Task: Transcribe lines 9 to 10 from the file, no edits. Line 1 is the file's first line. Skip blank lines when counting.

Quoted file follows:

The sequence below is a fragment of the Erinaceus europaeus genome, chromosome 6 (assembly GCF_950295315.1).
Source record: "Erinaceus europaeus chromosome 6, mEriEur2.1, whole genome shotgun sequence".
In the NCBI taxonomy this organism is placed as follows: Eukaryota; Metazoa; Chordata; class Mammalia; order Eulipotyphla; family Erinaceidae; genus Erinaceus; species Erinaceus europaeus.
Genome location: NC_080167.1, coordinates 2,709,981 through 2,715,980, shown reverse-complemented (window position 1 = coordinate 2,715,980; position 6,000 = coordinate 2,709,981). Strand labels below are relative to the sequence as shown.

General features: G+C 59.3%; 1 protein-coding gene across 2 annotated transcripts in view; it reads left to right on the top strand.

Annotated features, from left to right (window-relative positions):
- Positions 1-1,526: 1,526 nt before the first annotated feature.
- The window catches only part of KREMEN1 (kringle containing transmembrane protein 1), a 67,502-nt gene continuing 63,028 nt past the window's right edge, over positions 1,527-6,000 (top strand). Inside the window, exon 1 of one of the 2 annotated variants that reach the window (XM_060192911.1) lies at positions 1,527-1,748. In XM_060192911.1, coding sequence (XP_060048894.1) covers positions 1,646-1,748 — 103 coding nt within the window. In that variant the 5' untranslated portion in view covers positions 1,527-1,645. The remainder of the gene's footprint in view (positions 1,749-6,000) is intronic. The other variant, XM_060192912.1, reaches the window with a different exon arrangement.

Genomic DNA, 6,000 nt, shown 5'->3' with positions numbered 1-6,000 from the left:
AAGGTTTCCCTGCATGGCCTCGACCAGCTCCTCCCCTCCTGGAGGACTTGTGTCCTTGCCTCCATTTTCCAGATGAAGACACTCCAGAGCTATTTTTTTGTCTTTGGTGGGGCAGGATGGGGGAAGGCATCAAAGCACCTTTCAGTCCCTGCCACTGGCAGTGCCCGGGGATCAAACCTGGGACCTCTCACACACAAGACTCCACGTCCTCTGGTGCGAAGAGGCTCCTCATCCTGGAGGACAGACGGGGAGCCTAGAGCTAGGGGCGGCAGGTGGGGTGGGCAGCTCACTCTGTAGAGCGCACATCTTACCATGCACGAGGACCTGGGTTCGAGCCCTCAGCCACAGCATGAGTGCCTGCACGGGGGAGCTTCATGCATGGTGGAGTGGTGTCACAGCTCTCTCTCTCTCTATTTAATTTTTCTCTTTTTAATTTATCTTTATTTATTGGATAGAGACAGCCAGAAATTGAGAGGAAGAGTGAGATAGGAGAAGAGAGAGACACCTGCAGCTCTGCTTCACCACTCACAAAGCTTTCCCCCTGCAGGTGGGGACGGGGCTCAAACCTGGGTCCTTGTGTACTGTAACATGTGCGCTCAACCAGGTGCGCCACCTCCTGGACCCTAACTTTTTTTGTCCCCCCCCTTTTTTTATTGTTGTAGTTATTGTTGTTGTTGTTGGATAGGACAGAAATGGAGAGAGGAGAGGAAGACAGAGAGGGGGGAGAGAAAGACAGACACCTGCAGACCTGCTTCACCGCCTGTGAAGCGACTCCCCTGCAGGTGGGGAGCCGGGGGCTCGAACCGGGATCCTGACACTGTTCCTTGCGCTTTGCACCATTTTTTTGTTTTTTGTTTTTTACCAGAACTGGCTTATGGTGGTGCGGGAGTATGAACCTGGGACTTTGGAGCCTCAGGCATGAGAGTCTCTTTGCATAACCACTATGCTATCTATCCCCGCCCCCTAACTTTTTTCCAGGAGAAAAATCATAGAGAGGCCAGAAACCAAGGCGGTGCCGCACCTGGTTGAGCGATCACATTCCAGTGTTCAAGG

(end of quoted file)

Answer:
Genomic DNA, 6,000 nt, shown 5'->3' with positions numbered 1-6,000 from the left:
AAGGTTTCCCTGCATGGCCTCGACCAGCTCCTCCCCTCCTGGAGGACTTGTGTCCTTGCCTCCATTTTCCAGATGAAGACACTCCAGAGCTATTTTTTTGTCTTTGGTGGGGCAGGATGGGGGAAGGCATCAAAGCACCTTTCAGTCCCTGCCACTGGCAGTGCCCGGGGATCAAACCTGGGACCTCTCACACACAAGACTCCACGTCCTCTGGTGCGAAGAGGCTCCTCATCCTGGAGGACAGACGGGGAGCCTAGAGCTAGGGGCGGCAGGTGGGGTGGGCAGCTCACTCTGTAGAGCGCACATCTTACCATGCACGAGGACCTGGGTTCGAGCCCTCAGCCACAGCATGAGTGCCTGCACGGGGGAGCTTCATGCATGGTGGAGTGGTGTCACAGCTCTCTCTCTCTCTATTTAATTTTTCTCTTTTTAATTTATCTTTATTTATTGGATAGAGACAGCCAGAAATTGAGAGGAAGAGTGAGATAGGAGAAGAGAGAGACACCTGCAGCTCTGCTTCACCACTCACAAAGCTTTCCCCCTGCAGGTGGGGACGGGGCTCAAACCTGGGTCCTTGTGTACTGTAACATGTGCGCTCAACCAGGTGCGCCACCTCCTGGACCCTAACTTTTTTTGTCCCCCCCCTTTTTTTATTGTTGTAGTTATTGTTGTTGTTGTTGGATAGGACAGAAATGGAGAGAGGAGAGGAAGACAGAGAGGGGGGAGAGAAAGACAGACACCTGCAGACCTGCTTCACCGCCTGTGAAGCGACTCCCCTGCAGGTGGGGAGCCGGGGGCTCGAACCGGGATCCTGACACTGTTCCTTGCGCTTTGCACCATTTTTTTGTTTTTTGTTTTTTACCAGAACTGGCTTATGGTGGTGCGGGAGTATGAACCTGGGACTTTGGAGCCTCAGGCATGAGAGTCTCTTTGCATAACCACTATGCTATCTATCCCCGCCCCCTAACTTTTTTCCAGGAGAAAAATCATAGAGAGGCCAGAAACCAAGGCGGTGCCGCACCTGGTTGAGCGATCACATTCCAGTGTTCAAGG